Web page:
In terms of housing stock, the authority is one of few authorities to see the proportion of detached and semi-detached homes increase (to 13.6% and 39.9%), in this instance this was coupled with a similar rise in flats to 11.9%, all at a loss to the share of terraced properties, down 4.7%.
2010 general electionEdit
The film ToryBoy The Movie followed the election, directed by and starring John Walsh who documented how he became a candidate for the Conservative Party in Middlesbrough, challenging the sitting MP, Stuart Bell. The following year, the Daily Mail claimed that long-term sitting MP Bell had not held a constituency surgery since 1997. Later in 2011, Neil Macfarlane, in a report for local newspaperTeesside Gazette, asked "Are Teessiders getting enough from Sir Stuart Bell?" when he failed to answer over one hundred telephone calls made to his constituency office over a three-month period. The Gazette story was picked up by national newspapers. The Independent asked "is Sir Stuart Bell Britain's laziest MP?" The Guardian fact-checked the "laziest MP" claims and found that was false. The Labour Party said it was looking into the allegations. Bell later said that he had stopped surgeries after being assaulted, and was willing to meet constituents "by appointment". He stated that he would discuss the matter with Labour Chief Whip Rosie Winterton, and would be writing to Labour Party leader Ed Miliband to explain his circumstances.
Members of ParliamentEdit
MPs since 1974Edit
|Feb 1974||Arthur Bottomley||Labour|
|1983||Sir Stuart Bell||Labour|
|2012 by-election||Andy McDonald||Labour|
Elections in the 2010sEdit
|Liberal Democrat||Thomas Crawford|
|Liberal Democrat||Dawud Islam||368||1.0||2.7|
|Liberal Democrat||Richard Kilpatrick||1,220||3.7||−16.2|
|Liberal Democrat||George Selmer||1,672||9.9||−10.0|
|Liberal Democrat||Chris Foote-Wood||6,662||19.9||+1.2|
Elections in the 2000sEdit
|Liberal Democrat||Joe Michna||5,995||18.7||+8.3|
|Liberal Democrat||Keith Miller||3,512||10.4||+1.9|
|Socialist Alliance||Geoffrey Kerr-Morgan||577||1.7||N/A|
|Socialist Labour||Kai Andersen||392||1.2||N/A|
Elections in the 1990sEdit
|Liberal Democrat||Alison Charlesworth||3,934||8.53||−1.7|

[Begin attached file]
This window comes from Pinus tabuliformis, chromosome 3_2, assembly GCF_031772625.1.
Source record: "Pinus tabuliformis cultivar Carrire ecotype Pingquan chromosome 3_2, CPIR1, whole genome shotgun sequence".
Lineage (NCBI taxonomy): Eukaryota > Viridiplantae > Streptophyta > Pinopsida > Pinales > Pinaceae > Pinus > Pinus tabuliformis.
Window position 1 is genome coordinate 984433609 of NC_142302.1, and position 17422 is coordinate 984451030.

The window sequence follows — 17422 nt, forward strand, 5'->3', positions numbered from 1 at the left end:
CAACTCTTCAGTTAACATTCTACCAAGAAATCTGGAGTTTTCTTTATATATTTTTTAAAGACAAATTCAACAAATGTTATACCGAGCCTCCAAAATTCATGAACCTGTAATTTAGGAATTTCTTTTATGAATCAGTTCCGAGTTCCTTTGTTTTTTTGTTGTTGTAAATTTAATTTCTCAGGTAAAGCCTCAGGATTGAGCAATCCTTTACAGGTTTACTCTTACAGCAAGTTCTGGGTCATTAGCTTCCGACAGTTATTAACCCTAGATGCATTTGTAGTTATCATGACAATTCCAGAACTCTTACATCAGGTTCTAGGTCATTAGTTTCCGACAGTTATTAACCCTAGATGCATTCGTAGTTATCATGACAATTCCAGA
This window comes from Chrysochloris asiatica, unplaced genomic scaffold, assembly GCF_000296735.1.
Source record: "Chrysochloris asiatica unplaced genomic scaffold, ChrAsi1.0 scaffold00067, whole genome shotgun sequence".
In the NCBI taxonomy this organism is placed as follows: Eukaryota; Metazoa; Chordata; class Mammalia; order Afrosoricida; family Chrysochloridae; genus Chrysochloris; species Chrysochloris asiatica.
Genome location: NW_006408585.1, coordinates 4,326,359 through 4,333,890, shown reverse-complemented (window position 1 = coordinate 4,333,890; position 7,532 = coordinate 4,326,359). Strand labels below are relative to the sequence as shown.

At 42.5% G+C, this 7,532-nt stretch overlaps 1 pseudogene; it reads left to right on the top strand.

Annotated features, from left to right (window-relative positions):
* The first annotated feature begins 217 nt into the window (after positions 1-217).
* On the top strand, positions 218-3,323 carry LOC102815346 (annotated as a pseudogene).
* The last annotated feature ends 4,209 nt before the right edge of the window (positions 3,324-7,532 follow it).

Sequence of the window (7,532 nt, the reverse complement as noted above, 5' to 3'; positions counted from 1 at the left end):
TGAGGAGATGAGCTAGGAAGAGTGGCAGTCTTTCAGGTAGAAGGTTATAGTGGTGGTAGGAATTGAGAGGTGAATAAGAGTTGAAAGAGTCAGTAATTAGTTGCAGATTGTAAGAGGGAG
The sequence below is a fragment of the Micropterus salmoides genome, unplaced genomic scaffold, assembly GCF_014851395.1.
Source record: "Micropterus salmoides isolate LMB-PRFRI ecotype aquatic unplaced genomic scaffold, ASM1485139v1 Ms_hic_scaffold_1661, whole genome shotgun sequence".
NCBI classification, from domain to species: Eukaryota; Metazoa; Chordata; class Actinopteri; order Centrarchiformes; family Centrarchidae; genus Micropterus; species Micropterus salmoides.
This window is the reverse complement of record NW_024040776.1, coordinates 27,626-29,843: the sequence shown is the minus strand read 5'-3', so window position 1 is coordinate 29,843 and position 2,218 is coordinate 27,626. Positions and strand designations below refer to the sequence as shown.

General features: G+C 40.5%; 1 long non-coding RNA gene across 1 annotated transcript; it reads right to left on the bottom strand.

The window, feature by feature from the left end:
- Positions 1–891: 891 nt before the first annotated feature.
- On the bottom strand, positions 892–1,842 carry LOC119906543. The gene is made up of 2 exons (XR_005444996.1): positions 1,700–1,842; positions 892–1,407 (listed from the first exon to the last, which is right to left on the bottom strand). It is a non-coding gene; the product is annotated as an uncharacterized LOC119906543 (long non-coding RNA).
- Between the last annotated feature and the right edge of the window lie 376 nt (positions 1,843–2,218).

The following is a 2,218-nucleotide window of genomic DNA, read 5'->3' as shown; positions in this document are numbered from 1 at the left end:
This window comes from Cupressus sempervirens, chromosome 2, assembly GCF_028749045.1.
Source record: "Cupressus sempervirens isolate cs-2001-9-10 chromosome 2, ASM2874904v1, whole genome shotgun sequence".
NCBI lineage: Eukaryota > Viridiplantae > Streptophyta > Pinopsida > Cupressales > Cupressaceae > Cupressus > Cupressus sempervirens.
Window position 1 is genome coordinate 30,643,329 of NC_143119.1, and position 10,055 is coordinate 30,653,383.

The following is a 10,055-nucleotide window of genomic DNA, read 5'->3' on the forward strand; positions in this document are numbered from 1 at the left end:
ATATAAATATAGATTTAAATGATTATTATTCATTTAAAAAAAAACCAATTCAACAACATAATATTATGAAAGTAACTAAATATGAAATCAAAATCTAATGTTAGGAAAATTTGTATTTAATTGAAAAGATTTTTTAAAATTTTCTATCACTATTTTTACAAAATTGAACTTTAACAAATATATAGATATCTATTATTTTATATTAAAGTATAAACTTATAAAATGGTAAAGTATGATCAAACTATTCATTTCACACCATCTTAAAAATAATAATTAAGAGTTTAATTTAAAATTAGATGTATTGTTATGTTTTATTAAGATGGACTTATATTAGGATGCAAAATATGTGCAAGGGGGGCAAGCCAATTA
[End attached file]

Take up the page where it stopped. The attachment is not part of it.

|Conservative||Paul R. Rayner||10,559||25.7||+0.7|
|Liberal Democrat||Rosamund Jordan||4,201||10.2||−5.1|
Elections in the 1980sEdit
|Workers Revolutionary||M.A. Simpson||207||0.5|
Elections in the 1970sEdit
|Workers Revolutionary||M Simpson||1,018||2.3|
|Independent Labour||J Wilcox||861||2.0|
|Liberal||Chris Foote Wood||5,080||13.8|
|Labour win (new seat)|
Elections in the 1910sEdit
General Election 1914/15:
A General Election was required to take place before the end of 1915. The political parties had been making preparations for an election to take place and by the July 1914, the following candidates had been selected;
- Liberal:Penry Williams
|Conservative||Thomas Gibson Poole||6,568||38.9||+3.6|
|Conservative||Arthur Charles Dorman||6,756||35.3||−3.7|
Elections in the 1900sEdit
|Independent Labour||George Lansbury||1,484||8.4||N/A|
|Lib-Lab gain from Conservative||Swing||+7.0|
|Conservative gain from Lib-Lab||Swing||+9.0|
Elections in the 1890sEdit
|Lib-Lab gain from Independent Labour||Swing||N/A|
|Independent Labour||Havelock Wilson||4,691||38.8||N/A|
|Liberal Unionist||Hugh Bell||3,333||27.6||N/A|
|Independent Labour gain from Liberal||Swing||N/A|
Elections in the 1880sEdit
|Lib-Lab||Edward Dillon Lewis||1,171||16.0||−8.6|
Elections in the 1870sEdit
- Caused by Bolckow's death.
|Conservative||William Randolph Innes Hopkins||996||15.9||N/A|
Elections in the 1860sEdit
|Liberal win (new seat)|
Notes and referencesEdit
- A borough constituency (for the purposes of election expenses and type of returning officer)
- As with all constituencies, the constituency elects one Member of Parliament (MP) by the first past the post system of election at least every five years.
- Middlesbrough was revived for the February 1974 general election
- Middlesbrough East contributed more than half of its former area to the modern boundaries (as variously drawn after 1974)
- "England Parliamentary electorates 2010–2018". Boundary Commission for England. Retrieved 23 March 2019.
- Thornaby MB – units covering this place A Vision of Britain history website; University of Portsmouth and others. Retrieved 17 April 2017